Friday, January 7, 2011
Recipe #1 [Cranberry Orange Scones]
It's the first week of January, so that means my grand idea of making a cookbook commences! (Oh, it's on, people!) One recipe a week for all of 2011. Hopefully, if all goes accordingly and swimmingly, I'll have a solid 52 more recipes under my belt to put in a cookbook as 2012 commences. Oh my, that is if we don't all go hurdling out of orbit and disintegrate, or whatevers supposed to happen in 2012.... anyway, in the meantime....
This week I chose to bake some scones. Honestly and oddly, I've never baked a scone in my life! Over the years I've watched my sister joyfully inhale all sorts of different varieties of the scrumptious looking numbers; they're one of her favorites whenever we go to a café for breakfast. Blueberry, lemon-poppyseed, currant, strawberry, the list goes on.... I, of course, being vegan, haven't had a scone in about 11 years! I've not ever seen a vegan scone for sale, but I can imagine if I did, it might taste pretty horrid. The first place I waited tables at was a gourmet cafe and deli in Wisconsin and they sold a scrumptious whole wheat cinnamon scone that I loved with my morning coffee. I went vegan the following year, and I've just never entertained the idea of converting the delightful pastry into a vegan version. Until now.....
From what I've gathered over the years from either watching my sister enjoy scones, or eyeballing them for sale in pastry cases, scones can be quite delicious: if executed perfectly, they are airy and light with the perfect crumb. They can also fail miserably from being overworked and be dense and dessicated, or with the wrong ingredients be spongy and despicable and should downright not even be called a scone anymore! They're pretty darn close to the biscuit family, and depending on which recipe you're making, they're meant to be enjoyed simply on their own with no fancy toppings required. Unless of course you like a little clotted cream, or butter and raspberry jam as some British do, and they seem to be quite militant about their scones (or skons, or scoons). Such details to be considered are: to add sugar or not? dare you make them sweet or even add berries? simple bicarbonate or cream of tartar? self rising flour or all purpose? perhaps even the addition of lard! (gasp!)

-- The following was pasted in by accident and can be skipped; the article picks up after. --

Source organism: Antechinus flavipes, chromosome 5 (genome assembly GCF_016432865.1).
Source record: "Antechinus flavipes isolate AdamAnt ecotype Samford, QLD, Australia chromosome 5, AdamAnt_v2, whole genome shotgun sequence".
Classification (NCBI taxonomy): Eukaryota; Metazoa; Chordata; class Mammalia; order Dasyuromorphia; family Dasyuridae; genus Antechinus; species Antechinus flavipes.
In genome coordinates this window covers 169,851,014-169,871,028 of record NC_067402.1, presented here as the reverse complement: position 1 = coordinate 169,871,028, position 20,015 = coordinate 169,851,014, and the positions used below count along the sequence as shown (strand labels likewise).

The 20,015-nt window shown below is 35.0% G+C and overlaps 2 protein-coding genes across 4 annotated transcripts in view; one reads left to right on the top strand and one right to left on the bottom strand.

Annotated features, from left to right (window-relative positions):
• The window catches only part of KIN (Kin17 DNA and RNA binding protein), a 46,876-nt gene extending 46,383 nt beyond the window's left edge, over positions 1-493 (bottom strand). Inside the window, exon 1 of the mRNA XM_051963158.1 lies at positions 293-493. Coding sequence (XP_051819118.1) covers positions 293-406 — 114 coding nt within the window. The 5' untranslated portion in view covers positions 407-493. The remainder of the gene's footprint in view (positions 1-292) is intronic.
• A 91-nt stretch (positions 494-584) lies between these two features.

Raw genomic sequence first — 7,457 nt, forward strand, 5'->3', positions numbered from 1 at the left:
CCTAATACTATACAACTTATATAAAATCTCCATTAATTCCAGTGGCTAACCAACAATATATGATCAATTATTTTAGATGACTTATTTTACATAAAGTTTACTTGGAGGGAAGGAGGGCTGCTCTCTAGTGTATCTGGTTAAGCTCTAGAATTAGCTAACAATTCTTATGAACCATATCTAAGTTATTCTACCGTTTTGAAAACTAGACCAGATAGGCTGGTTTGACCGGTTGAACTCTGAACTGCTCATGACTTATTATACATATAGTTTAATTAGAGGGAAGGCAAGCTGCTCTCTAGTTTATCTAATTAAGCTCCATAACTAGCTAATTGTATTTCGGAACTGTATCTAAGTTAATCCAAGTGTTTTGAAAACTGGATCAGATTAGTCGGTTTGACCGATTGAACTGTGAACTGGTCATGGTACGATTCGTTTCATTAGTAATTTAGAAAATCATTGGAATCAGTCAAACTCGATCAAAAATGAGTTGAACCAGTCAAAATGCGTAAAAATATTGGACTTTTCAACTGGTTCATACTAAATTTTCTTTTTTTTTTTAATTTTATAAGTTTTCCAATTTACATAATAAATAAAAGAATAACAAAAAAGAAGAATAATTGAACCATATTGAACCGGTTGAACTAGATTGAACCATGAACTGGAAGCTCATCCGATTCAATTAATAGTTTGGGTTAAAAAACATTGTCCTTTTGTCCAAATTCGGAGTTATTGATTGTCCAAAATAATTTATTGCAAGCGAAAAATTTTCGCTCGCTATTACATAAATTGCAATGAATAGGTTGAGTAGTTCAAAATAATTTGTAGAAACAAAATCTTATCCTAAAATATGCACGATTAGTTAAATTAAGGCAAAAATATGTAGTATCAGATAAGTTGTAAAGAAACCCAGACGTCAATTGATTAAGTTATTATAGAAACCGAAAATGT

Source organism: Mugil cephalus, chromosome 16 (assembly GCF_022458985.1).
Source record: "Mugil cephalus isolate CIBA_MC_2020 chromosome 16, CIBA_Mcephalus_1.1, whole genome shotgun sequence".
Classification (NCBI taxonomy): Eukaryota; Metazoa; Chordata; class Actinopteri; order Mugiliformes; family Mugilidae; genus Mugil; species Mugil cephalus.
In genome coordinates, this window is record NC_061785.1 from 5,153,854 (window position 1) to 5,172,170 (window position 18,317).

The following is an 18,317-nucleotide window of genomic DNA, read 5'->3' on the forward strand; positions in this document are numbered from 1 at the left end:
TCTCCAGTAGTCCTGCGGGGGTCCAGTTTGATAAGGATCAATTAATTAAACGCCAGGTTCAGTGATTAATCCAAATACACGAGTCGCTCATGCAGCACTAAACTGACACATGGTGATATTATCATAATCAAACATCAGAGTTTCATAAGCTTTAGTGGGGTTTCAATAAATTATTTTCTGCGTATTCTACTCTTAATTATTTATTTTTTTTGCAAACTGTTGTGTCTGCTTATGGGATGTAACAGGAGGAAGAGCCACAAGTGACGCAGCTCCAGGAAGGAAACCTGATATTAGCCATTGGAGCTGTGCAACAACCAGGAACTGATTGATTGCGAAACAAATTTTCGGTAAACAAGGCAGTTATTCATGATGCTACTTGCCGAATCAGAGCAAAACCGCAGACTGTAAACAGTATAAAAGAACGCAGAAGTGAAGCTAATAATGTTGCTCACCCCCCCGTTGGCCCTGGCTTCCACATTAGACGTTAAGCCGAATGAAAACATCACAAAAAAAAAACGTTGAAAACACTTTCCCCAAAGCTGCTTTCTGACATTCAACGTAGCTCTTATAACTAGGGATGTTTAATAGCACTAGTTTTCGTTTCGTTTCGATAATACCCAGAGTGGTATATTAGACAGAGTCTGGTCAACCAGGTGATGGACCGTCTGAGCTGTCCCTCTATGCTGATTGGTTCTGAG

Never mind the ingredients, what about the process? When handling the dough you almost treat it like you're making a pie crust- and we all know how tricky that can be. I think this is what makes a true scone win or fail. Keeping the ingredients good and cold and not overworking the dough AT ALL are the two most important factors I think. That's what I gleaned in my scone research and development anyway, and I would agree. I chose to indeed add sugar, with the idea of a slightly sweet breakfast scone. I wanted to use citrus and cranberries, since it's the season for such fruits and no local berries are to be had in the dead of January, not even here in San Diego. Here's my result....
Cranberry Orange Scones (yields about 12)
3 cups unbleached white flour
1/2 cup cane sugar
3/4 tsp. sea salt